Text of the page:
Sumac is a spice used mainly in middle eastern cooking. It adds a sour note and a beautiful red color to food, much like lemon peel adds sourness and yellow. I find that Sumac's sourness is much quicker to fade and has almost no aftertaste.
Not surprisingly, the spice Sumac comes from the plant Sumac. So let's start
Step 1: Collect your sumac and supplies
Warning Do not eat any wild food unless you can positively identify it.
Sumac is one of the easier wild foods to identify though. It has red clusters of berries rising above the foliage. Don't worry too much about poison sumac, for while it shares a name, it has white berries, not red ones.
You will want to collect the clusters during a dry period, as rain can wash out the acid that makes them sour.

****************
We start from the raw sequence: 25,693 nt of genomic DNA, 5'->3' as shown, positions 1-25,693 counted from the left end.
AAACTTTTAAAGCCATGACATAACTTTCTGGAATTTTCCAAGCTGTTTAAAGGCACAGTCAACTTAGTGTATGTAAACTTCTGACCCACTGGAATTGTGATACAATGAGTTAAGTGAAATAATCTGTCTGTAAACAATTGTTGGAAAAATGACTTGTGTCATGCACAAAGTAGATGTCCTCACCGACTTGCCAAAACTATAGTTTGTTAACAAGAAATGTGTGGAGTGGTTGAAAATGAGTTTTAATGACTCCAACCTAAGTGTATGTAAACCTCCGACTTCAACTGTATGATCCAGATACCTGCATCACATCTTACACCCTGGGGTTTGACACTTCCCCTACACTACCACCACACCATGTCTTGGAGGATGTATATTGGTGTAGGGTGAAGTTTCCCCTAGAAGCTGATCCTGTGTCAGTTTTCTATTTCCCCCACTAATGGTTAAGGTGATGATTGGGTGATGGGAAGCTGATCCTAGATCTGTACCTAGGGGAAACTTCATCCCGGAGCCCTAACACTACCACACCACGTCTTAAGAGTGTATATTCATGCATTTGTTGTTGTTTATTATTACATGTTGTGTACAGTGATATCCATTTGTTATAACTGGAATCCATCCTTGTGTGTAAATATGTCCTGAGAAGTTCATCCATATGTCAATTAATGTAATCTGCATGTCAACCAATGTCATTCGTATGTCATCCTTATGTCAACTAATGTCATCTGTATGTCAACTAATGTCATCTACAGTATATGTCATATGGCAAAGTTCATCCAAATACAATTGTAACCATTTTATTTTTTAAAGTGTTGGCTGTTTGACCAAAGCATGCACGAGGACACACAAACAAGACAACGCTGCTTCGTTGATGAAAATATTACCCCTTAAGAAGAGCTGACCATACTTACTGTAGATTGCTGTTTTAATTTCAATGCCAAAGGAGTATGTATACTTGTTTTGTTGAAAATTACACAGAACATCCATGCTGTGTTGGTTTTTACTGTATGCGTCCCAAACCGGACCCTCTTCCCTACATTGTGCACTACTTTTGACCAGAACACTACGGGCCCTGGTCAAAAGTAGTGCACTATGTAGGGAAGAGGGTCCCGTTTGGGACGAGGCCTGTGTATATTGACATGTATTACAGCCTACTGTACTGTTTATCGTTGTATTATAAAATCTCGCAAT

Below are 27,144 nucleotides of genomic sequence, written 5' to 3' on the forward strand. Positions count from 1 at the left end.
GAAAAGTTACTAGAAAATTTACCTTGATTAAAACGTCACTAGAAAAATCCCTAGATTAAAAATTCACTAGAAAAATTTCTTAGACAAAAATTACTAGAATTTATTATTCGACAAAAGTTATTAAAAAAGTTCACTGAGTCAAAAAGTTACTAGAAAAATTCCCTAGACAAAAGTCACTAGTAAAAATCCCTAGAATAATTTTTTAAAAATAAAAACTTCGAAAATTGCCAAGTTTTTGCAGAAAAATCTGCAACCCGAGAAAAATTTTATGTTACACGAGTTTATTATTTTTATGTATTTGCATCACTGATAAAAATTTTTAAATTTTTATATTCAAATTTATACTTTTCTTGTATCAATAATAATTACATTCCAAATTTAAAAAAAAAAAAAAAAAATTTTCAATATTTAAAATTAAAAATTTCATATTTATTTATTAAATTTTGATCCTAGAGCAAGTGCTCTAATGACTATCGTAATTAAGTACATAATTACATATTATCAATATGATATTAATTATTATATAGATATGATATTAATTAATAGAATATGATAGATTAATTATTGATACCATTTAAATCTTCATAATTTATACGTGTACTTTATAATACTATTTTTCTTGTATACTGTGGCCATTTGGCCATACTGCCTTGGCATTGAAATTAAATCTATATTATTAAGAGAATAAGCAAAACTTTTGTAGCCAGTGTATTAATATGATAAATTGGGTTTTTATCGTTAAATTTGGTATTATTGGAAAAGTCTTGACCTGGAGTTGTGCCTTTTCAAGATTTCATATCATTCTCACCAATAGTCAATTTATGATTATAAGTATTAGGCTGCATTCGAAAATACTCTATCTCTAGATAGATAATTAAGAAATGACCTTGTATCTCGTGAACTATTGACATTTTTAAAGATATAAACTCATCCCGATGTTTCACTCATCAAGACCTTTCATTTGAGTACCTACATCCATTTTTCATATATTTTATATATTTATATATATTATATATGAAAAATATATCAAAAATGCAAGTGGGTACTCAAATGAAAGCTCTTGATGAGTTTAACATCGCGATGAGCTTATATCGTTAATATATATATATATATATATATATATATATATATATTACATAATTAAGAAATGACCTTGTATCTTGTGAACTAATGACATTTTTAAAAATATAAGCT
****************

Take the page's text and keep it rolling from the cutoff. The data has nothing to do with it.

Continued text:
Collect as many as you think you will need, but keep in mind that 1 cup of berries is only about 1 1/2 teaspoons of spice. It shouldn't take very long to collect all the berries you need for a years cooking.
Let your berries dry in a cool dark place for a week or two, as this makes the spice much easier to seperate from the seeds.
You will need,
1- sumac clusters
2- a sifter, strainer, or colander
3- a blender, herb grinder, or food processor
Step 2: Grind your sumac berries
Put the berries in a food processor, or blender. I am using a cheap herb grinder. You don't need to worry too much about power, as you are knocking the dry fruit off of the seed. Pulse them in the blender for a while until the seeds are mostly yellow and there is red dust seperate from the seeds.
This red dust is your spice.